Please summarize Keats' "On First Looking into Chapman's Homer."

Expert Answers
Doug Stuva eNotes educator| Certified Educator

I can help you with a summary of "On First Looking into Chapman's Homer," by Keats.  I don't know if it will be "full" or not, since I'm not sure what that is. 

The speaker has traveled widely through classical lands (metaphorically).  In other words, he has read much classical literature.  He has read that Homer is king of the classical writers (the best).  But he never knew this for himself until he read Chapman's translation.

This discovery, for the speaker, was like an astronomer's discovery of a new celestial body, or like a discoverer's discovery of a new ocean. 

lit24 | Student

John Keats(1795-1821) the English Romantic poet was the son of an ostler-a person who looked after the horses in a stable. He had a rudimentary school education and never went to university. Nevertheless, he was fascinated by ancient Greek classical poetry. The only way he could read Homer's epics was in an English translation.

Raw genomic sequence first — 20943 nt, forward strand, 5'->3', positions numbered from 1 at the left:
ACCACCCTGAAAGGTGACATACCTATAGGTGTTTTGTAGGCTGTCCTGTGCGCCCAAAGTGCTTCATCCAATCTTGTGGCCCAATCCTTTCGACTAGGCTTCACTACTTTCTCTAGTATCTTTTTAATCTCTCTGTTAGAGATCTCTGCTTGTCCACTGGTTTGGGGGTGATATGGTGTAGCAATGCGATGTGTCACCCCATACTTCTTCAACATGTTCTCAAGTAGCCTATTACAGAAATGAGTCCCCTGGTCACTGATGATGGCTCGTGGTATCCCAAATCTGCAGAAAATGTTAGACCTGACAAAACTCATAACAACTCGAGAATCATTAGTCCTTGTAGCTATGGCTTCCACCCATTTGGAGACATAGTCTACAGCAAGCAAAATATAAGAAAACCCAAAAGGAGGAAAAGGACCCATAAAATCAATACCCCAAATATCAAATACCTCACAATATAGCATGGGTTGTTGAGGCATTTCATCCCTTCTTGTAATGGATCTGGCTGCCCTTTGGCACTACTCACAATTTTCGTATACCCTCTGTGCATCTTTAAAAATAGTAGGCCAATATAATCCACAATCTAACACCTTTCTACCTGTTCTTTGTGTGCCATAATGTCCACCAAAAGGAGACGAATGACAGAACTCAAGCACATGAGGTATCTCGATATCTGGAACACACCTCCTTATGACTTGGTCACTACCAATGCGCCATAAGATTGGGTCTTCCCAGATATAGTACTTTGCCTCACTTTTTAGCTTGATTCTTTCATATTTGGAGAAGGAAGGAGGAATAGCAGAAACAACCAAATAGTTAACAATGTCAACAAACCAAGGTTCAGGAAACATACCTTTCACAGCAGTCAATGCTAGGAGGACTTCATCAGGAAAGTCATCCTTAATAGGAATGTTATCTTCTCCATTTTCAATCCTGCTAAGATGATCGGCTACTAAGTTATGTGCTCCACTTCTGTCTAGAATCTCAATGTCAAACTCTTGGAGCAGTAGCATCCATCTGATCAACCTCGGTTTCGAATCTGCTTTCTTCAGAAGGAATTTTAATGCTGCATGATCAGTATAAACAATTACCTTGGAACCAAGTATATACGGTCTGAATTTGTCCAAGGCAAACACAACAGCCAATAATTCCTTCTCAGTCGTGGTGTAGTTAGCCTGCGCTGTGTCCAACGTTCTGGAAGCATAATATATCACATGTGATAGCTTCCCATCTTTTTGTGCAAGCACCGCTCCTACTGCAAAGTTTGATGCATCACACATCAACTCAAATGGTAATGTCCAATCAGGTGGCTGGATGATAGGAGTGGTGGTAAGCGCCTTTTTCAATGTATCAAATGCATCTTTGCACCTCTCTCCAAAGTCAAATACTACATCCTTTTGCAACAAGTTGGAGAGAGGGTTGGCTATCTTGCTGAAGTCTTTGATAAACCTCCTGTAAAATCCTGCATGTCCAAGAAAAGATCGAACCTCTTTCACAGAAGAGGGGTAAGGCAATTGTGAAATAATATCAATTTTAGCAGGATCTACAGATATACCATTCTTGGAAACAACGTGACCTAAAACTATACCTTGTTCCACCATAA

George Chapaman (1559-1634) the Elizabethan poet and dramatist had translated Homer's epics into English. In October 1816 Keats read this translation throughout the night and then wrote the sonnet "On First Looking Into Chapman's Homer." The Petrarchan sonnet expresses Keats' intense joy and amazement on reading the great epics of Homer in English for the first time.

"deep-browed" refers to the intellect of Homer. Homer's "Iliad" and "Odyssey" are the seminal works of western literature which continue to influence writers even today.

"demesne" is a medieval word meaning 'domain.' The word reveals Keats' love for all things medieval and colours the poem with an archaic tinge.

In the octave Keats,the reader and lover of poetry, compares himself to an explorer who has travelled far and wide and that in the course of his voyages he has heard of Homer's famous 'domain' but that he couldn't visit it and experience its beauties till he had read the English translation of Chapman.

In the sestet he gives us two analogies to describe his joy on reading Chapman's "Homer." Firstly, he remarks that he was as thrilled as an astronomer who discovers a new planet and secondly, he was as delighted as when the explorer Cortez discovered the Pacific Ocean:

Then felt I like some watcher of the skies
When a new planet swims into his ken;
Or like stout Cortez when with eagle eyes
He star'd at the Pacific — and all his men
Look'd at each other with a wild surmise —
Silent, upon a peak in Darien.

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